You might be older—or younger—than you think. A new study found that differences between a person’s age in years and his or her biological age, as predicted by an artificial intelligence (AI)-enabled EKG, can provide measurable insights into health and longevity.
The AI model accurately predicted the age of most subjects, with a mean age gap of 0.88 years between EKG age and actual age. However, a number of subjects had a gap that was much larger, either seemingly much older or much younger by EKG age.
The likelihood to die as predicted during follow-up was much higher among those seemingly older by EKG age, compared to those whose EKG age was the same as their chronologic or actual age. The association was even stronger when predicting death caused by heart disease. Conversely, those who had a lesser age gap—considered younger by EKG—had decreased risk.
“Our results validate and expand on our prior observations that EKG age using AI may detect accelerated aging by proving that those with older-than-expected age by EKG die sooner, particularly from heart disease. We know that mortality rate is one of the best ways to measure biological age, and our model proved that,” says Francisco Lopez-Jimenez, M.D., chair of the Division of Preventive Cardiology at Mayo Clinic. Dr. Lopez-Jimenez is senior author of the study.
When researchers adjusted these data to consider multiple standard risk factors, the association between the age gap and cardiovascular mortality was even more pronounced. Subjects who were found to be oldest by EKG compared to their actual age had the greatest risk, even after accounting for medical conditions that would predict their survival, while those found the youngest compared to their actual age had lower cardiovascular risks.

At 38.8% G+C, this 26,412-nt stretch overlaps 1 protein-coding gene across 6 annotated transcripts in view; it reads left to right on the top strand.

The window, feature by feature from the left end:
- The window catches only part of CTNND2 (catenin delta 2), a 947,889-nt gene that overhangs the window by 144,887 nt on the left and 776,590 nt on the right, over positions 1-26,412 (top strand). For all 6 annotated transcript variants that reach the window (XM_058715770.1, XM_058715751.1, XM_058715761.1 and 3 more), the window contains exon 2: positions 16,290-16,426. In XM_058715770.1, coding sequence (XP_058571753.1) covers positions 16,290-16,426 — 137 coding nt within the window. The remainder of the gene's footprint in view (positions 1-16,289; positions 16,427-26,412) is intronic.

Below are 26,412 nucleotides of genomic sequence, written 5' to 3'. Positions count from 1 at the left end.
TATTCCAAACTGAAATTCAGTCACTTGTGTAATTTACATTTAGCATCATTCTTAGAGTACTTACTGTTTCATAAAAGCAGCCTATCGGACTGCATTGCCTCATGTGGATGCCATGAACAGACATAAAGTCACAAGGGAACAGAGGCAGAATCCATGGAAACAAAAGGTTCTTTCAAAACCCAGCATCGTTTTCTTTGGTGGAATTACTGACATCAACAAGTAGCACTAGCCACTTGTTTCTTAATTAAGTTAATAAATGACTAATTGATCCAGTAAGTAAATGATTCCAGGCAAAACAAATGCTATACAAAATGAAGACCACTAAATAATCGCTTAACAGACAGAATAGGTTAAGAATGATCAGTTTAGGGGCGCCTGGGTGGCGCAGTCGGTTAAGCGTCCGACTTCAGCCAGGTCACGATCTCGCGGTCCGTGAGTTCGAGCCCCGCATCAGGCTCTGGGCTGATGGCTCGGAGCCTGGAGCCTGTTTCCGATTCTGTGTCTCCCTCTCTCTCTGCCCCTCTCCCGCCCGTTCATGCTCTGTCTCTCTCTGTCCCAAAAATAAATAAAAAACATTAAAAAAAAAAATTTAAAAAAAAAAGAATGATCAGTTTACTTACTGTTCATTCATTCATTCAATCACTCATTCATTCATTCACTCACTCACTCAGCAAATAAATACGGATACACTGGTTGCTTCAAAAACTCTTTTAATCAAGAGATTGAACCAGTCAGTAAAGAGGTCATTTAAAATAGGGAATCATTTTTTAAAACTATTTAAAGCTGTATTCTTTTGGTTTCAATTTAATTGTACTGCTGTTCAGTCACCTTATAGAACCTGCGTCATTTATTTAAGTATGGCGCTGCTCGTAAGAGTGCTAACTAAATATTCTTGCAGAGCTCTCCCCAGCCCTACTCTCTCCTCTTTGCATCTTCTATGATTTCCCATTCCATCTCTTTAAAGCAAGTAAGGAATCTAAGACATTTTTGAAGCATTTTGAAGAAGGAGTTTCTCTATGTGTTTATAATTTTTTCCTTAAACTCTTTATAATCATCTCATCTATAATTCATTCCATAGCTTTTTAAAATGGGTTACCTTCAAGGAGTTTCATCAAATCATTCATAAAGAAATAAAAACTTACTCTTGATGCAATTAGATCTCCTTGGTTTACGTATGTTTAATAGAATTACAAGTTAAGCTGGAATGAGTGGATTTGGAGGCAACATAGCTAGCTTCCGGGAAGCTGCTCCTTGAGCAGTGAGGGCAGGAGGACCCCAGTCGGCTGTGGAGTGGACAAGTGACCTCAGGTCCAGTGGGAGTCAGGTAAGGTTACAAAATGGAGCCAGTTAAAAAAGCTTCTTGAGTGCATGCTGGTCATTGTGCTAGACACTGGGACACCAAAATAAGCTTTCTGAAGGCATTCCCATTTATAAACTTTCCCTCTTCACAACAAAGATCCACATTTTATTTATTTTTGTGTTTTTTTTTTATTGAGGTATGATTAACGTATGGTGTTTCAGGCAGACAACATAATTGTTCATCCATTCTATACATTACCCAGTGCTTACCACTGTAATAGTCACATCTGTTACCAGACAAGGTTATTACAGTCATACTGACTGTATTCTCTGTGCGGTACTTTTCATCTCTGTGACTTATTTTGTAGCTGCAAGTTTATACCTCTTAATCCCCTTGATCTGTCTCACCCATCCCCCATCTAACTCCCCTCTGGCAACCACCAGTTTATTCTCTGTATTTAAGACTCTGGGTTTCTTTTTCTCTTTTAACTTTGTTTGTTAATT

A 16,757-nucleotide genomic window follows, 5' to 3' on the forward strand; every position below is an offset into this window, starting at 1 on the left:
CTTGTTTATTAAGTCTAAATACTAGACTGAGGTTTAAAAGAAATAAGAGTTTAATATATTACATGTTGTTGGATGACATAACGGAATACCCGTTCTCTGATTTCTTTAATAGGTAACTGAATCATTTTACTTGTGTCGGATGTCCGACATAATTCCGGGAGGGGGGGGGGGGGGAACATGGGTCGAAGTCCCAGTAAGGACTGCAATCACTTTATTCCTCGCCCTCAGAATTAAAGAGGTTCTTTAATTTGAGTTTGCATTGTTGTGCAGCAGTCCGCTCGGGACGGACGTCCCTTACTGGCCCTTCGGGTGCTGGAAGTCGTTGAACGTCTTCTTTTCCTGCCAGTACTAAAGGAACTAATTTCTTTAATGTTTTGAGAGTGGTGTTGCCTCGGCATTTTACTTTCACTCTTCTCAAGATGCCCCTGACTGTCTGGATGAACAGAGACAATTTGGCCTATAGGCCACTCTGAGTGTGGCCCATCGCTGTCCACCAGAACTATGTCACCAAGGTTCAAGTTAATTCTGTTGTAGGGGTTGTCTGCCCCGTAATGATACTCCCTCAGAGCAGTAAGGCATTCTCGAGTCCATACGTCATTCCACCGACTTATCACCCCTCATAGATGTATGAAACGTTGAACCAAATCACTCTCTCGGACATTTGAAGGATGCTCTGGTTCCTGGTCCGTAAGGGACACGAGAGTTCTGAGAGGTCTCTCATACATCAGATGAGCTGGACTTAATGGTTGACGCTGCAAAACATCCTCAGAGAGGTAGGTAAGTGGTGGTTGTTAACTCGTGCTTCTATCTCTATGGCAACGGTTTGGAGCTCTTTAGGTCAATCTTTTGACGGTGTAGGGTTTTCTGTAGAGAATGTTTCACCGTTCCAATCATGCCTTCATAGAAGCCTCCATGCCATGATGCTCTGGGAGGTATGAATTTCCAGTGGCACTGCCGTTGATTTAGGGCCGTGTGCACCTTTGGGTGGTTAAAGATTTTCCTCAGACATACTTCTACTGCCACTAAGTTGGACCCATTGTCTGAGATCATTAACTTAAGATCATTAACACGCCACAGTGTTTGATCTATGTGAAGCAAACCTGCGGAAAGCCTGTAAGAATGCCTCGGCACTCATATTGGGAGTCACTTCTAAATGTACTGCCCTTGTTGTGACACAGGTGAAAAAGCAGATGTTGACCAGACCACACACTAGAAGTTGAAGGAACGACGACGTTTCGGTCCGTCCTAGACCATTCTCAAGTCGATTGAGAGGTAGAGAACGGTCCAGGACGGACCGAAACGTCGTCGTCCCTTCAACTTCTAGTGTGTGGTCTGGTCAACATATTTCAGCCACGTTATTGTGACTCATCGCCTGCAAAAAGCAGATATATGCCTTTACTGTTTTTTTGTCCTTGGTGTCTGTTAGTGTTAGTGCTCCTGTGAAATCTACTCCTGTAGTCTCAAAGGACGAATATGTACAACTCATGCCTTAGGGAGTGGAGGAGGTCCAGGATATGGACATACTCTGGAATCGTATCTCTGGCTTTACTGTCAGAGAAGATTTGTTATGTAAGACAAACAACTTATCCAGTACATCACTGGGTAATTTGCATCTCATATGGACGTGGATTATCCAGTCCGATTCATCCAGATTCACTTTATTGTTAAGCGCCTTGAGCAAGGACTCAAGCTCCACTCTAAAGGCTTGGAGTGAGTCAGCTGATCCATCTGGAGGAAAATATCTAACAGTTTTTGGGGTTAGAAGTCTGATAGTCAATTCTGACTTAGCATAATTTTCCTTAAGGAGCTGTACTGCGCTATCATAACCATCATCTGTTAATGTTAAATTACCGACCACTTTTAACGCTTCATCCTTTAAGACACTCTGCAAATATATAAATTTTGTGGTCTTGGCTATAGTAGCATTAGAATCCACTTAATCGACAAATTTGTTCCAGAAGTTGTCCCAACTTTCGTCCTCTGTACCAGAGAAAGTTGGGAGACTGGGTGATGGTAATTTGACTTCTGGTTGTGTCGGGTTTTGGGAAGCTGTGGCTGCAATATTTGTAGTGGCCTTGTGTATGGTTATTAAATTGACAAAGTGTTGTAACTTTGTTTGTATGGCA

Mayo Clinic researchers evaluated the12-lead EKG data of more than 25,000 subjects with an AI algorithm previously trained and validated to provide a biologic age prediction. Subjects with a positive age gap—an EKG age higher than their chronological or actual age—showed a clear connection to all-cause and cardiovascular mortality over time. The findings are published in European Heart Journal—Digital Health.
Study subjects were selected through the Rochester Epidemiology Project, an index of health-related information from medical providers in Olmsted County, Minnesota. The subjects had a mean age around 54 and were followed for approximately 12.5 years. The study excluded those with a baseline history of heart attacks, bypass surgery or stents, stroke or atrial fibrillation.
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